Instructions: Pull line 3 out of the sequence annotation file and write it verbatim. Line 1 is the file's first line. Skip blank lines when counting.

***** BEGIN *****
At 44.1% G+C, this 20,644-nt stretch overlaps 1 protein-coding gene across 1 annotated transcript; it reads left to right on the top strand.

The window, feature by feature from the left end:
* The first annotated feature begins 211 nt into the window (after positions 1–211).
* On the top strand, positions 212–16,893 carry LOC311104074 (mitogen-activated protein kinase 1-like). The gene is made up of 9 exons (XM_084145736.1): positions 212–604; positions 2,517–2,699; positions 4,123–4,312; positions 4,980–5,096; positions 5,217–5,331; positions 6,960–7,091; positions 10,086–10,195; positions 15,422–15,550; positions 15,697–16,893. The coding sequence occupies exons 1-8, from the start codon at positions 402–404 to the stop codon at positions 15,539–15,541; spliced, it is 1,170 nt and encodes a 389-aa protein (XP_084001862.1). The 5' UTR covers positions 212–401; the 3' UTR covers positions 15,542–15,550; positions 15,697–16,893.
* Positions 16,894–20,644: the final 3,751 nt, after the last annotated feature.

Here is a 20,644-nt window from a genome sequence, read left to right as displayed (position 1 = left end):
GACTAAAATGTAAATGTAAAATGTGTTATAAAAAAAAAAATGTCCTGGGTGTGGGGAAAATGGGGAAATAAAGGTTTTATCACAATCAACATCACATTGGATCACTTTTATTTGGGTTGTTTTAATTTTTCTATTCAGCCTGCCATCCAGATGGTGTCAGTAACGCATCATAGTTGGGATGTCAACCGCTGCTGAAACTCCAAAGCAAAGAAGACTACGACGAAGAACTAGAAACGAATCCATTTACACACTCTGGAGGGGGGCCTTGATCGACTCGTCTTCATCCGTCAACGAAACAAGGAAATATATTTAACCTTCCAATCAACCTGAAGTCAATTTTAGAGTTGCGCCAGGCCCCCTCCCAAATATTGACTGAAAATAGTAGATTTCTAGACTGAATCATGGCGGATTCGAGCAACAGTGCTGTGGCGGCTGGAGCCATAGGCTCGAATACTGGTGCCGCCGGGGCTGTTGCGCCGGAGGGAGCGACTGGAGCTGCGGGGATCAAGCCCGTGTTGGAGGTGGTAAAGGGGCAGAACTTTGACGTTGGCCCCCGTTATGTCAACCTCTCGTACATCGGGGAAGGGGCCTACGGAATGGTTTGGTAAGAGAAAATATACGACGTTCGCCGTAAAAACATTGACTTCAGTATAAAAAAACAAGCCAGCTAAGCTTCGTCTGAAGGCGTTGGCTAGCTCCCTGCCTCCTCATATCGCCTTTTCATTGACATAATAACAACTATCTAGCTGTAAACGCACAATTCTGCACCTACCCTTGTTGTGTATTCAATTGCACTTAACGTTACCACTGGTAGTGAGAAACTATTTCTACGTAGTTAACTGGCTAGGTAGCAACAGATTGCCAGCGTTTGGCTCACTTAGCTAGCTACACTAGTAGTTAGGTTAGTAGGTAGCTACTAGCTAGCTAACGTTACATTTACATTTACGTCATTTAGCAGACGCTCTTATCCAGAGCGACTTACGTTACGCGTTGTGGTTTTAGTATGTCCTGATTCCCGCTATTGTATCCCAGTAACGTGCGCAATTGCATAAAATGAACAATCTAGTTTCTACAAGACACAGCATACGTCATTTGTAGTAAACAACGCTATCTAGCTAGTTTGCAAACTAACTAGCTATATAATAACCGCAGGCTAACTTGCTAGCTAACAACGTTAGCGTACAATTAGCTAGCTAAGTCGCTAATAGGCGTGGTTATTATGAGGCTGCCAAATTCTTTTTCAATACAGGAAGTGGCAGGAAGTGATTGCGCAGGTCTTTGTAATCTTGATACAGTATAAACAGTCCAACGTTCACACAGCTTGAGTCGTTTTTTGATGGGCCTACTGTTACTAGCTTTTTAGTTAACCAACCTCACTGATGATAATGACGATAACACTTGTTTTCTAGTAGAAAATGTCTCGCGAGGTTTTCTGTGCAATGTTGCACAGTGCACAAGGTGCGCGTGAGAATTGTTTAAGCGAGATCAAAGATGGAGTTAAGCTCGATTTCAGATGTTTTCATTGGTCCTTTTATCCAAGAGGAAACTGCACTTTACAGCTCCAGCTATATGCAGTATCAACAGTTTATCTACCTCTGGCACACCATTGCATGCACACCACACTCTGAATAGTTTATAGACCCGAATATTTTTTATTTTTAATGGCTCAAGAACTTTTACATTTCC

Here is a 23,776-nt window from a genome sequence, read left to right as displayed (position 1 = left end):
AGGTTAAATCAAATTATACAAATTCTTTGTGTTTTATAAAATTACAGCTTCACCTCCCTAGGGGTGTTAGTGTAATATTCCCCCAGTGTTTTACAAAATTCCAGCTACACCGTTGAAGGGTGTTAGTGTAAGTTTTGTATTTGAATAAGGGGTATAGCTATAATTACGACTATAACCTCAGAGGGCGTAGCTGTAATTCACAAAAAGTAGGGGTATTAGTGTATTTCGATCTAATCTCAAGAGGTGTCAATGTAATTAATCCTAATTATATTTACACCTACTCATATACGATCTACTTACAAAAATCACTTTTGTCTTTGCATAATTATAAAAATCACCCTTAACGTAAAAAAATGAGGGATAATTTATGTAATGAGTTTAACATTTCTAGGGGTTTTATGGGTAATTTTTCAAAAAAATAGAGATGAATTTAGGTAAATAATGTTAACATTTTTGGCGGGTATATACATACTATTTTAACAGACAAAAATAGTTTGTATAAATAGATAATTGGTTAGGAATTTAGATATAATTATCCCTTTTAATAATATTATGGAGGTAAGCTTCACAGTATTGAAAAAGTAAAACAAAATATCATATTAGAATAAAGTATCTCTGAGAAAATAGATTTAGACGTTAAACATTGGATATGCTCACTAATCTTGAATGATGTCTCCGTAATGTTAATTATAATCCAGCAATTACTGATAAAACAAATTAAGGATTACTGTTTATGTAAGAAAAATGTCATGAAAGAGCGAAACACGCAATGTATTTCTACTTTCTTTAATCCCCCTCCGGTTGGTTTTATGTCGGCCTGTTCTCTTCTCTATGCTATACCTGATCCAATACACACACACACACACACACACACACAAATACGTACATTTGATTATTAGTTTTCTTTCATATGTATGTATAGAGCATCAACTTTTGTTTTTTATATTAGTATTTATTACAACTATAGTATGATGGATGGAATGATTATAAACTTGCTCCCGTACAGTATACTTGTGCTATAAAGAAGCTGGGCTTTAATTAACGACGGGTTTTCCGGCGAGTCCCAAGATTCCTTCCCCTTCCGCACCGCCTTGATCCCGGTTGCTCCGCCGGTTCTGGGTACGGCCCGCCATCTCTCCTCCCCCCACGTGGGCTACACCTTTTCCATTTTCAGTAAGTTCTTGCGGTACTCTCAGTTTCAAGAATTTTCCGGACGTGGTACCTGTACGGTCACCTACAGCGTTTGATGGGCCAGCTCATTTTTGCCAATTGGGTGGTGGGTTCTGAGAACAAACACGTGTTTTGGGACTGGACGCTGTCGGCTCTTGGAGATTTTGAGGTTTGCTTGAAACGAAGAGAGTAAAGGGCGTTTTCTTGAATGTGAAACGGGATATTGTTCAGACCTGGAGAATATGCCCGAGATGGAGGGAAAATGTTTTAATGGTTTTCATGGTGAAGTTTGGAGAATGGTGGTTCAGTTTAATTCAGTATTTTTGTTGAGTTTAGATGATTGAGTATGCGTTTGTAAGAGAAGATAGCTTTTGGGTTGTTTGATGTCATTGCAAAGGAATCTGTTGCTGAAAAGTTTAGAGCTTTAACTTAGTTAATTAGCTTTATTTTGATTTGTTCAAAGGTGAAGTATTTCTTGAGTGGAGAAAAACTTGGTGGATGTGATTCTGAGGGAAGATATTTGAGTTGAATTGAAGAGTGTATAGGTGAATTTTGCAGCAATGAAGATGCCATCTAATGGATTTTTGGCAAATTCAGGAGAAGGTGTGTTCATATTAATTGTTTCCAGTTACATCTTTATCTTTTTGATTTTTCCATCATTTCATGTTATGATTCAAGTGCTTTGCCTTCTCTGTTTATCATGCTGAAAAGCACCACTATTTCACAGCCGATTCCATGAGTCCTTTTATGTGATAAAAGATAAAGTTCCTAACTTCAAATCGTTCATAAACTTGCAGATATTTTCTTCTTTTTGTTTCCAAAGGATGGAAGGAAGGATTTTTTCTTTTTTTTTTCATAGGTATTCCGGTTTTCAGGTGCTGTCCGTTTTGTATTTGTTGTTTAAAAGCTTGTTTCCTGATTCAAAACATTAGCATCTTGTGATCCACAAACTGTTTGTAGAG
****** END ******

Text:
* The first annotated feature begins 211 nt into the window (after positions 1–211).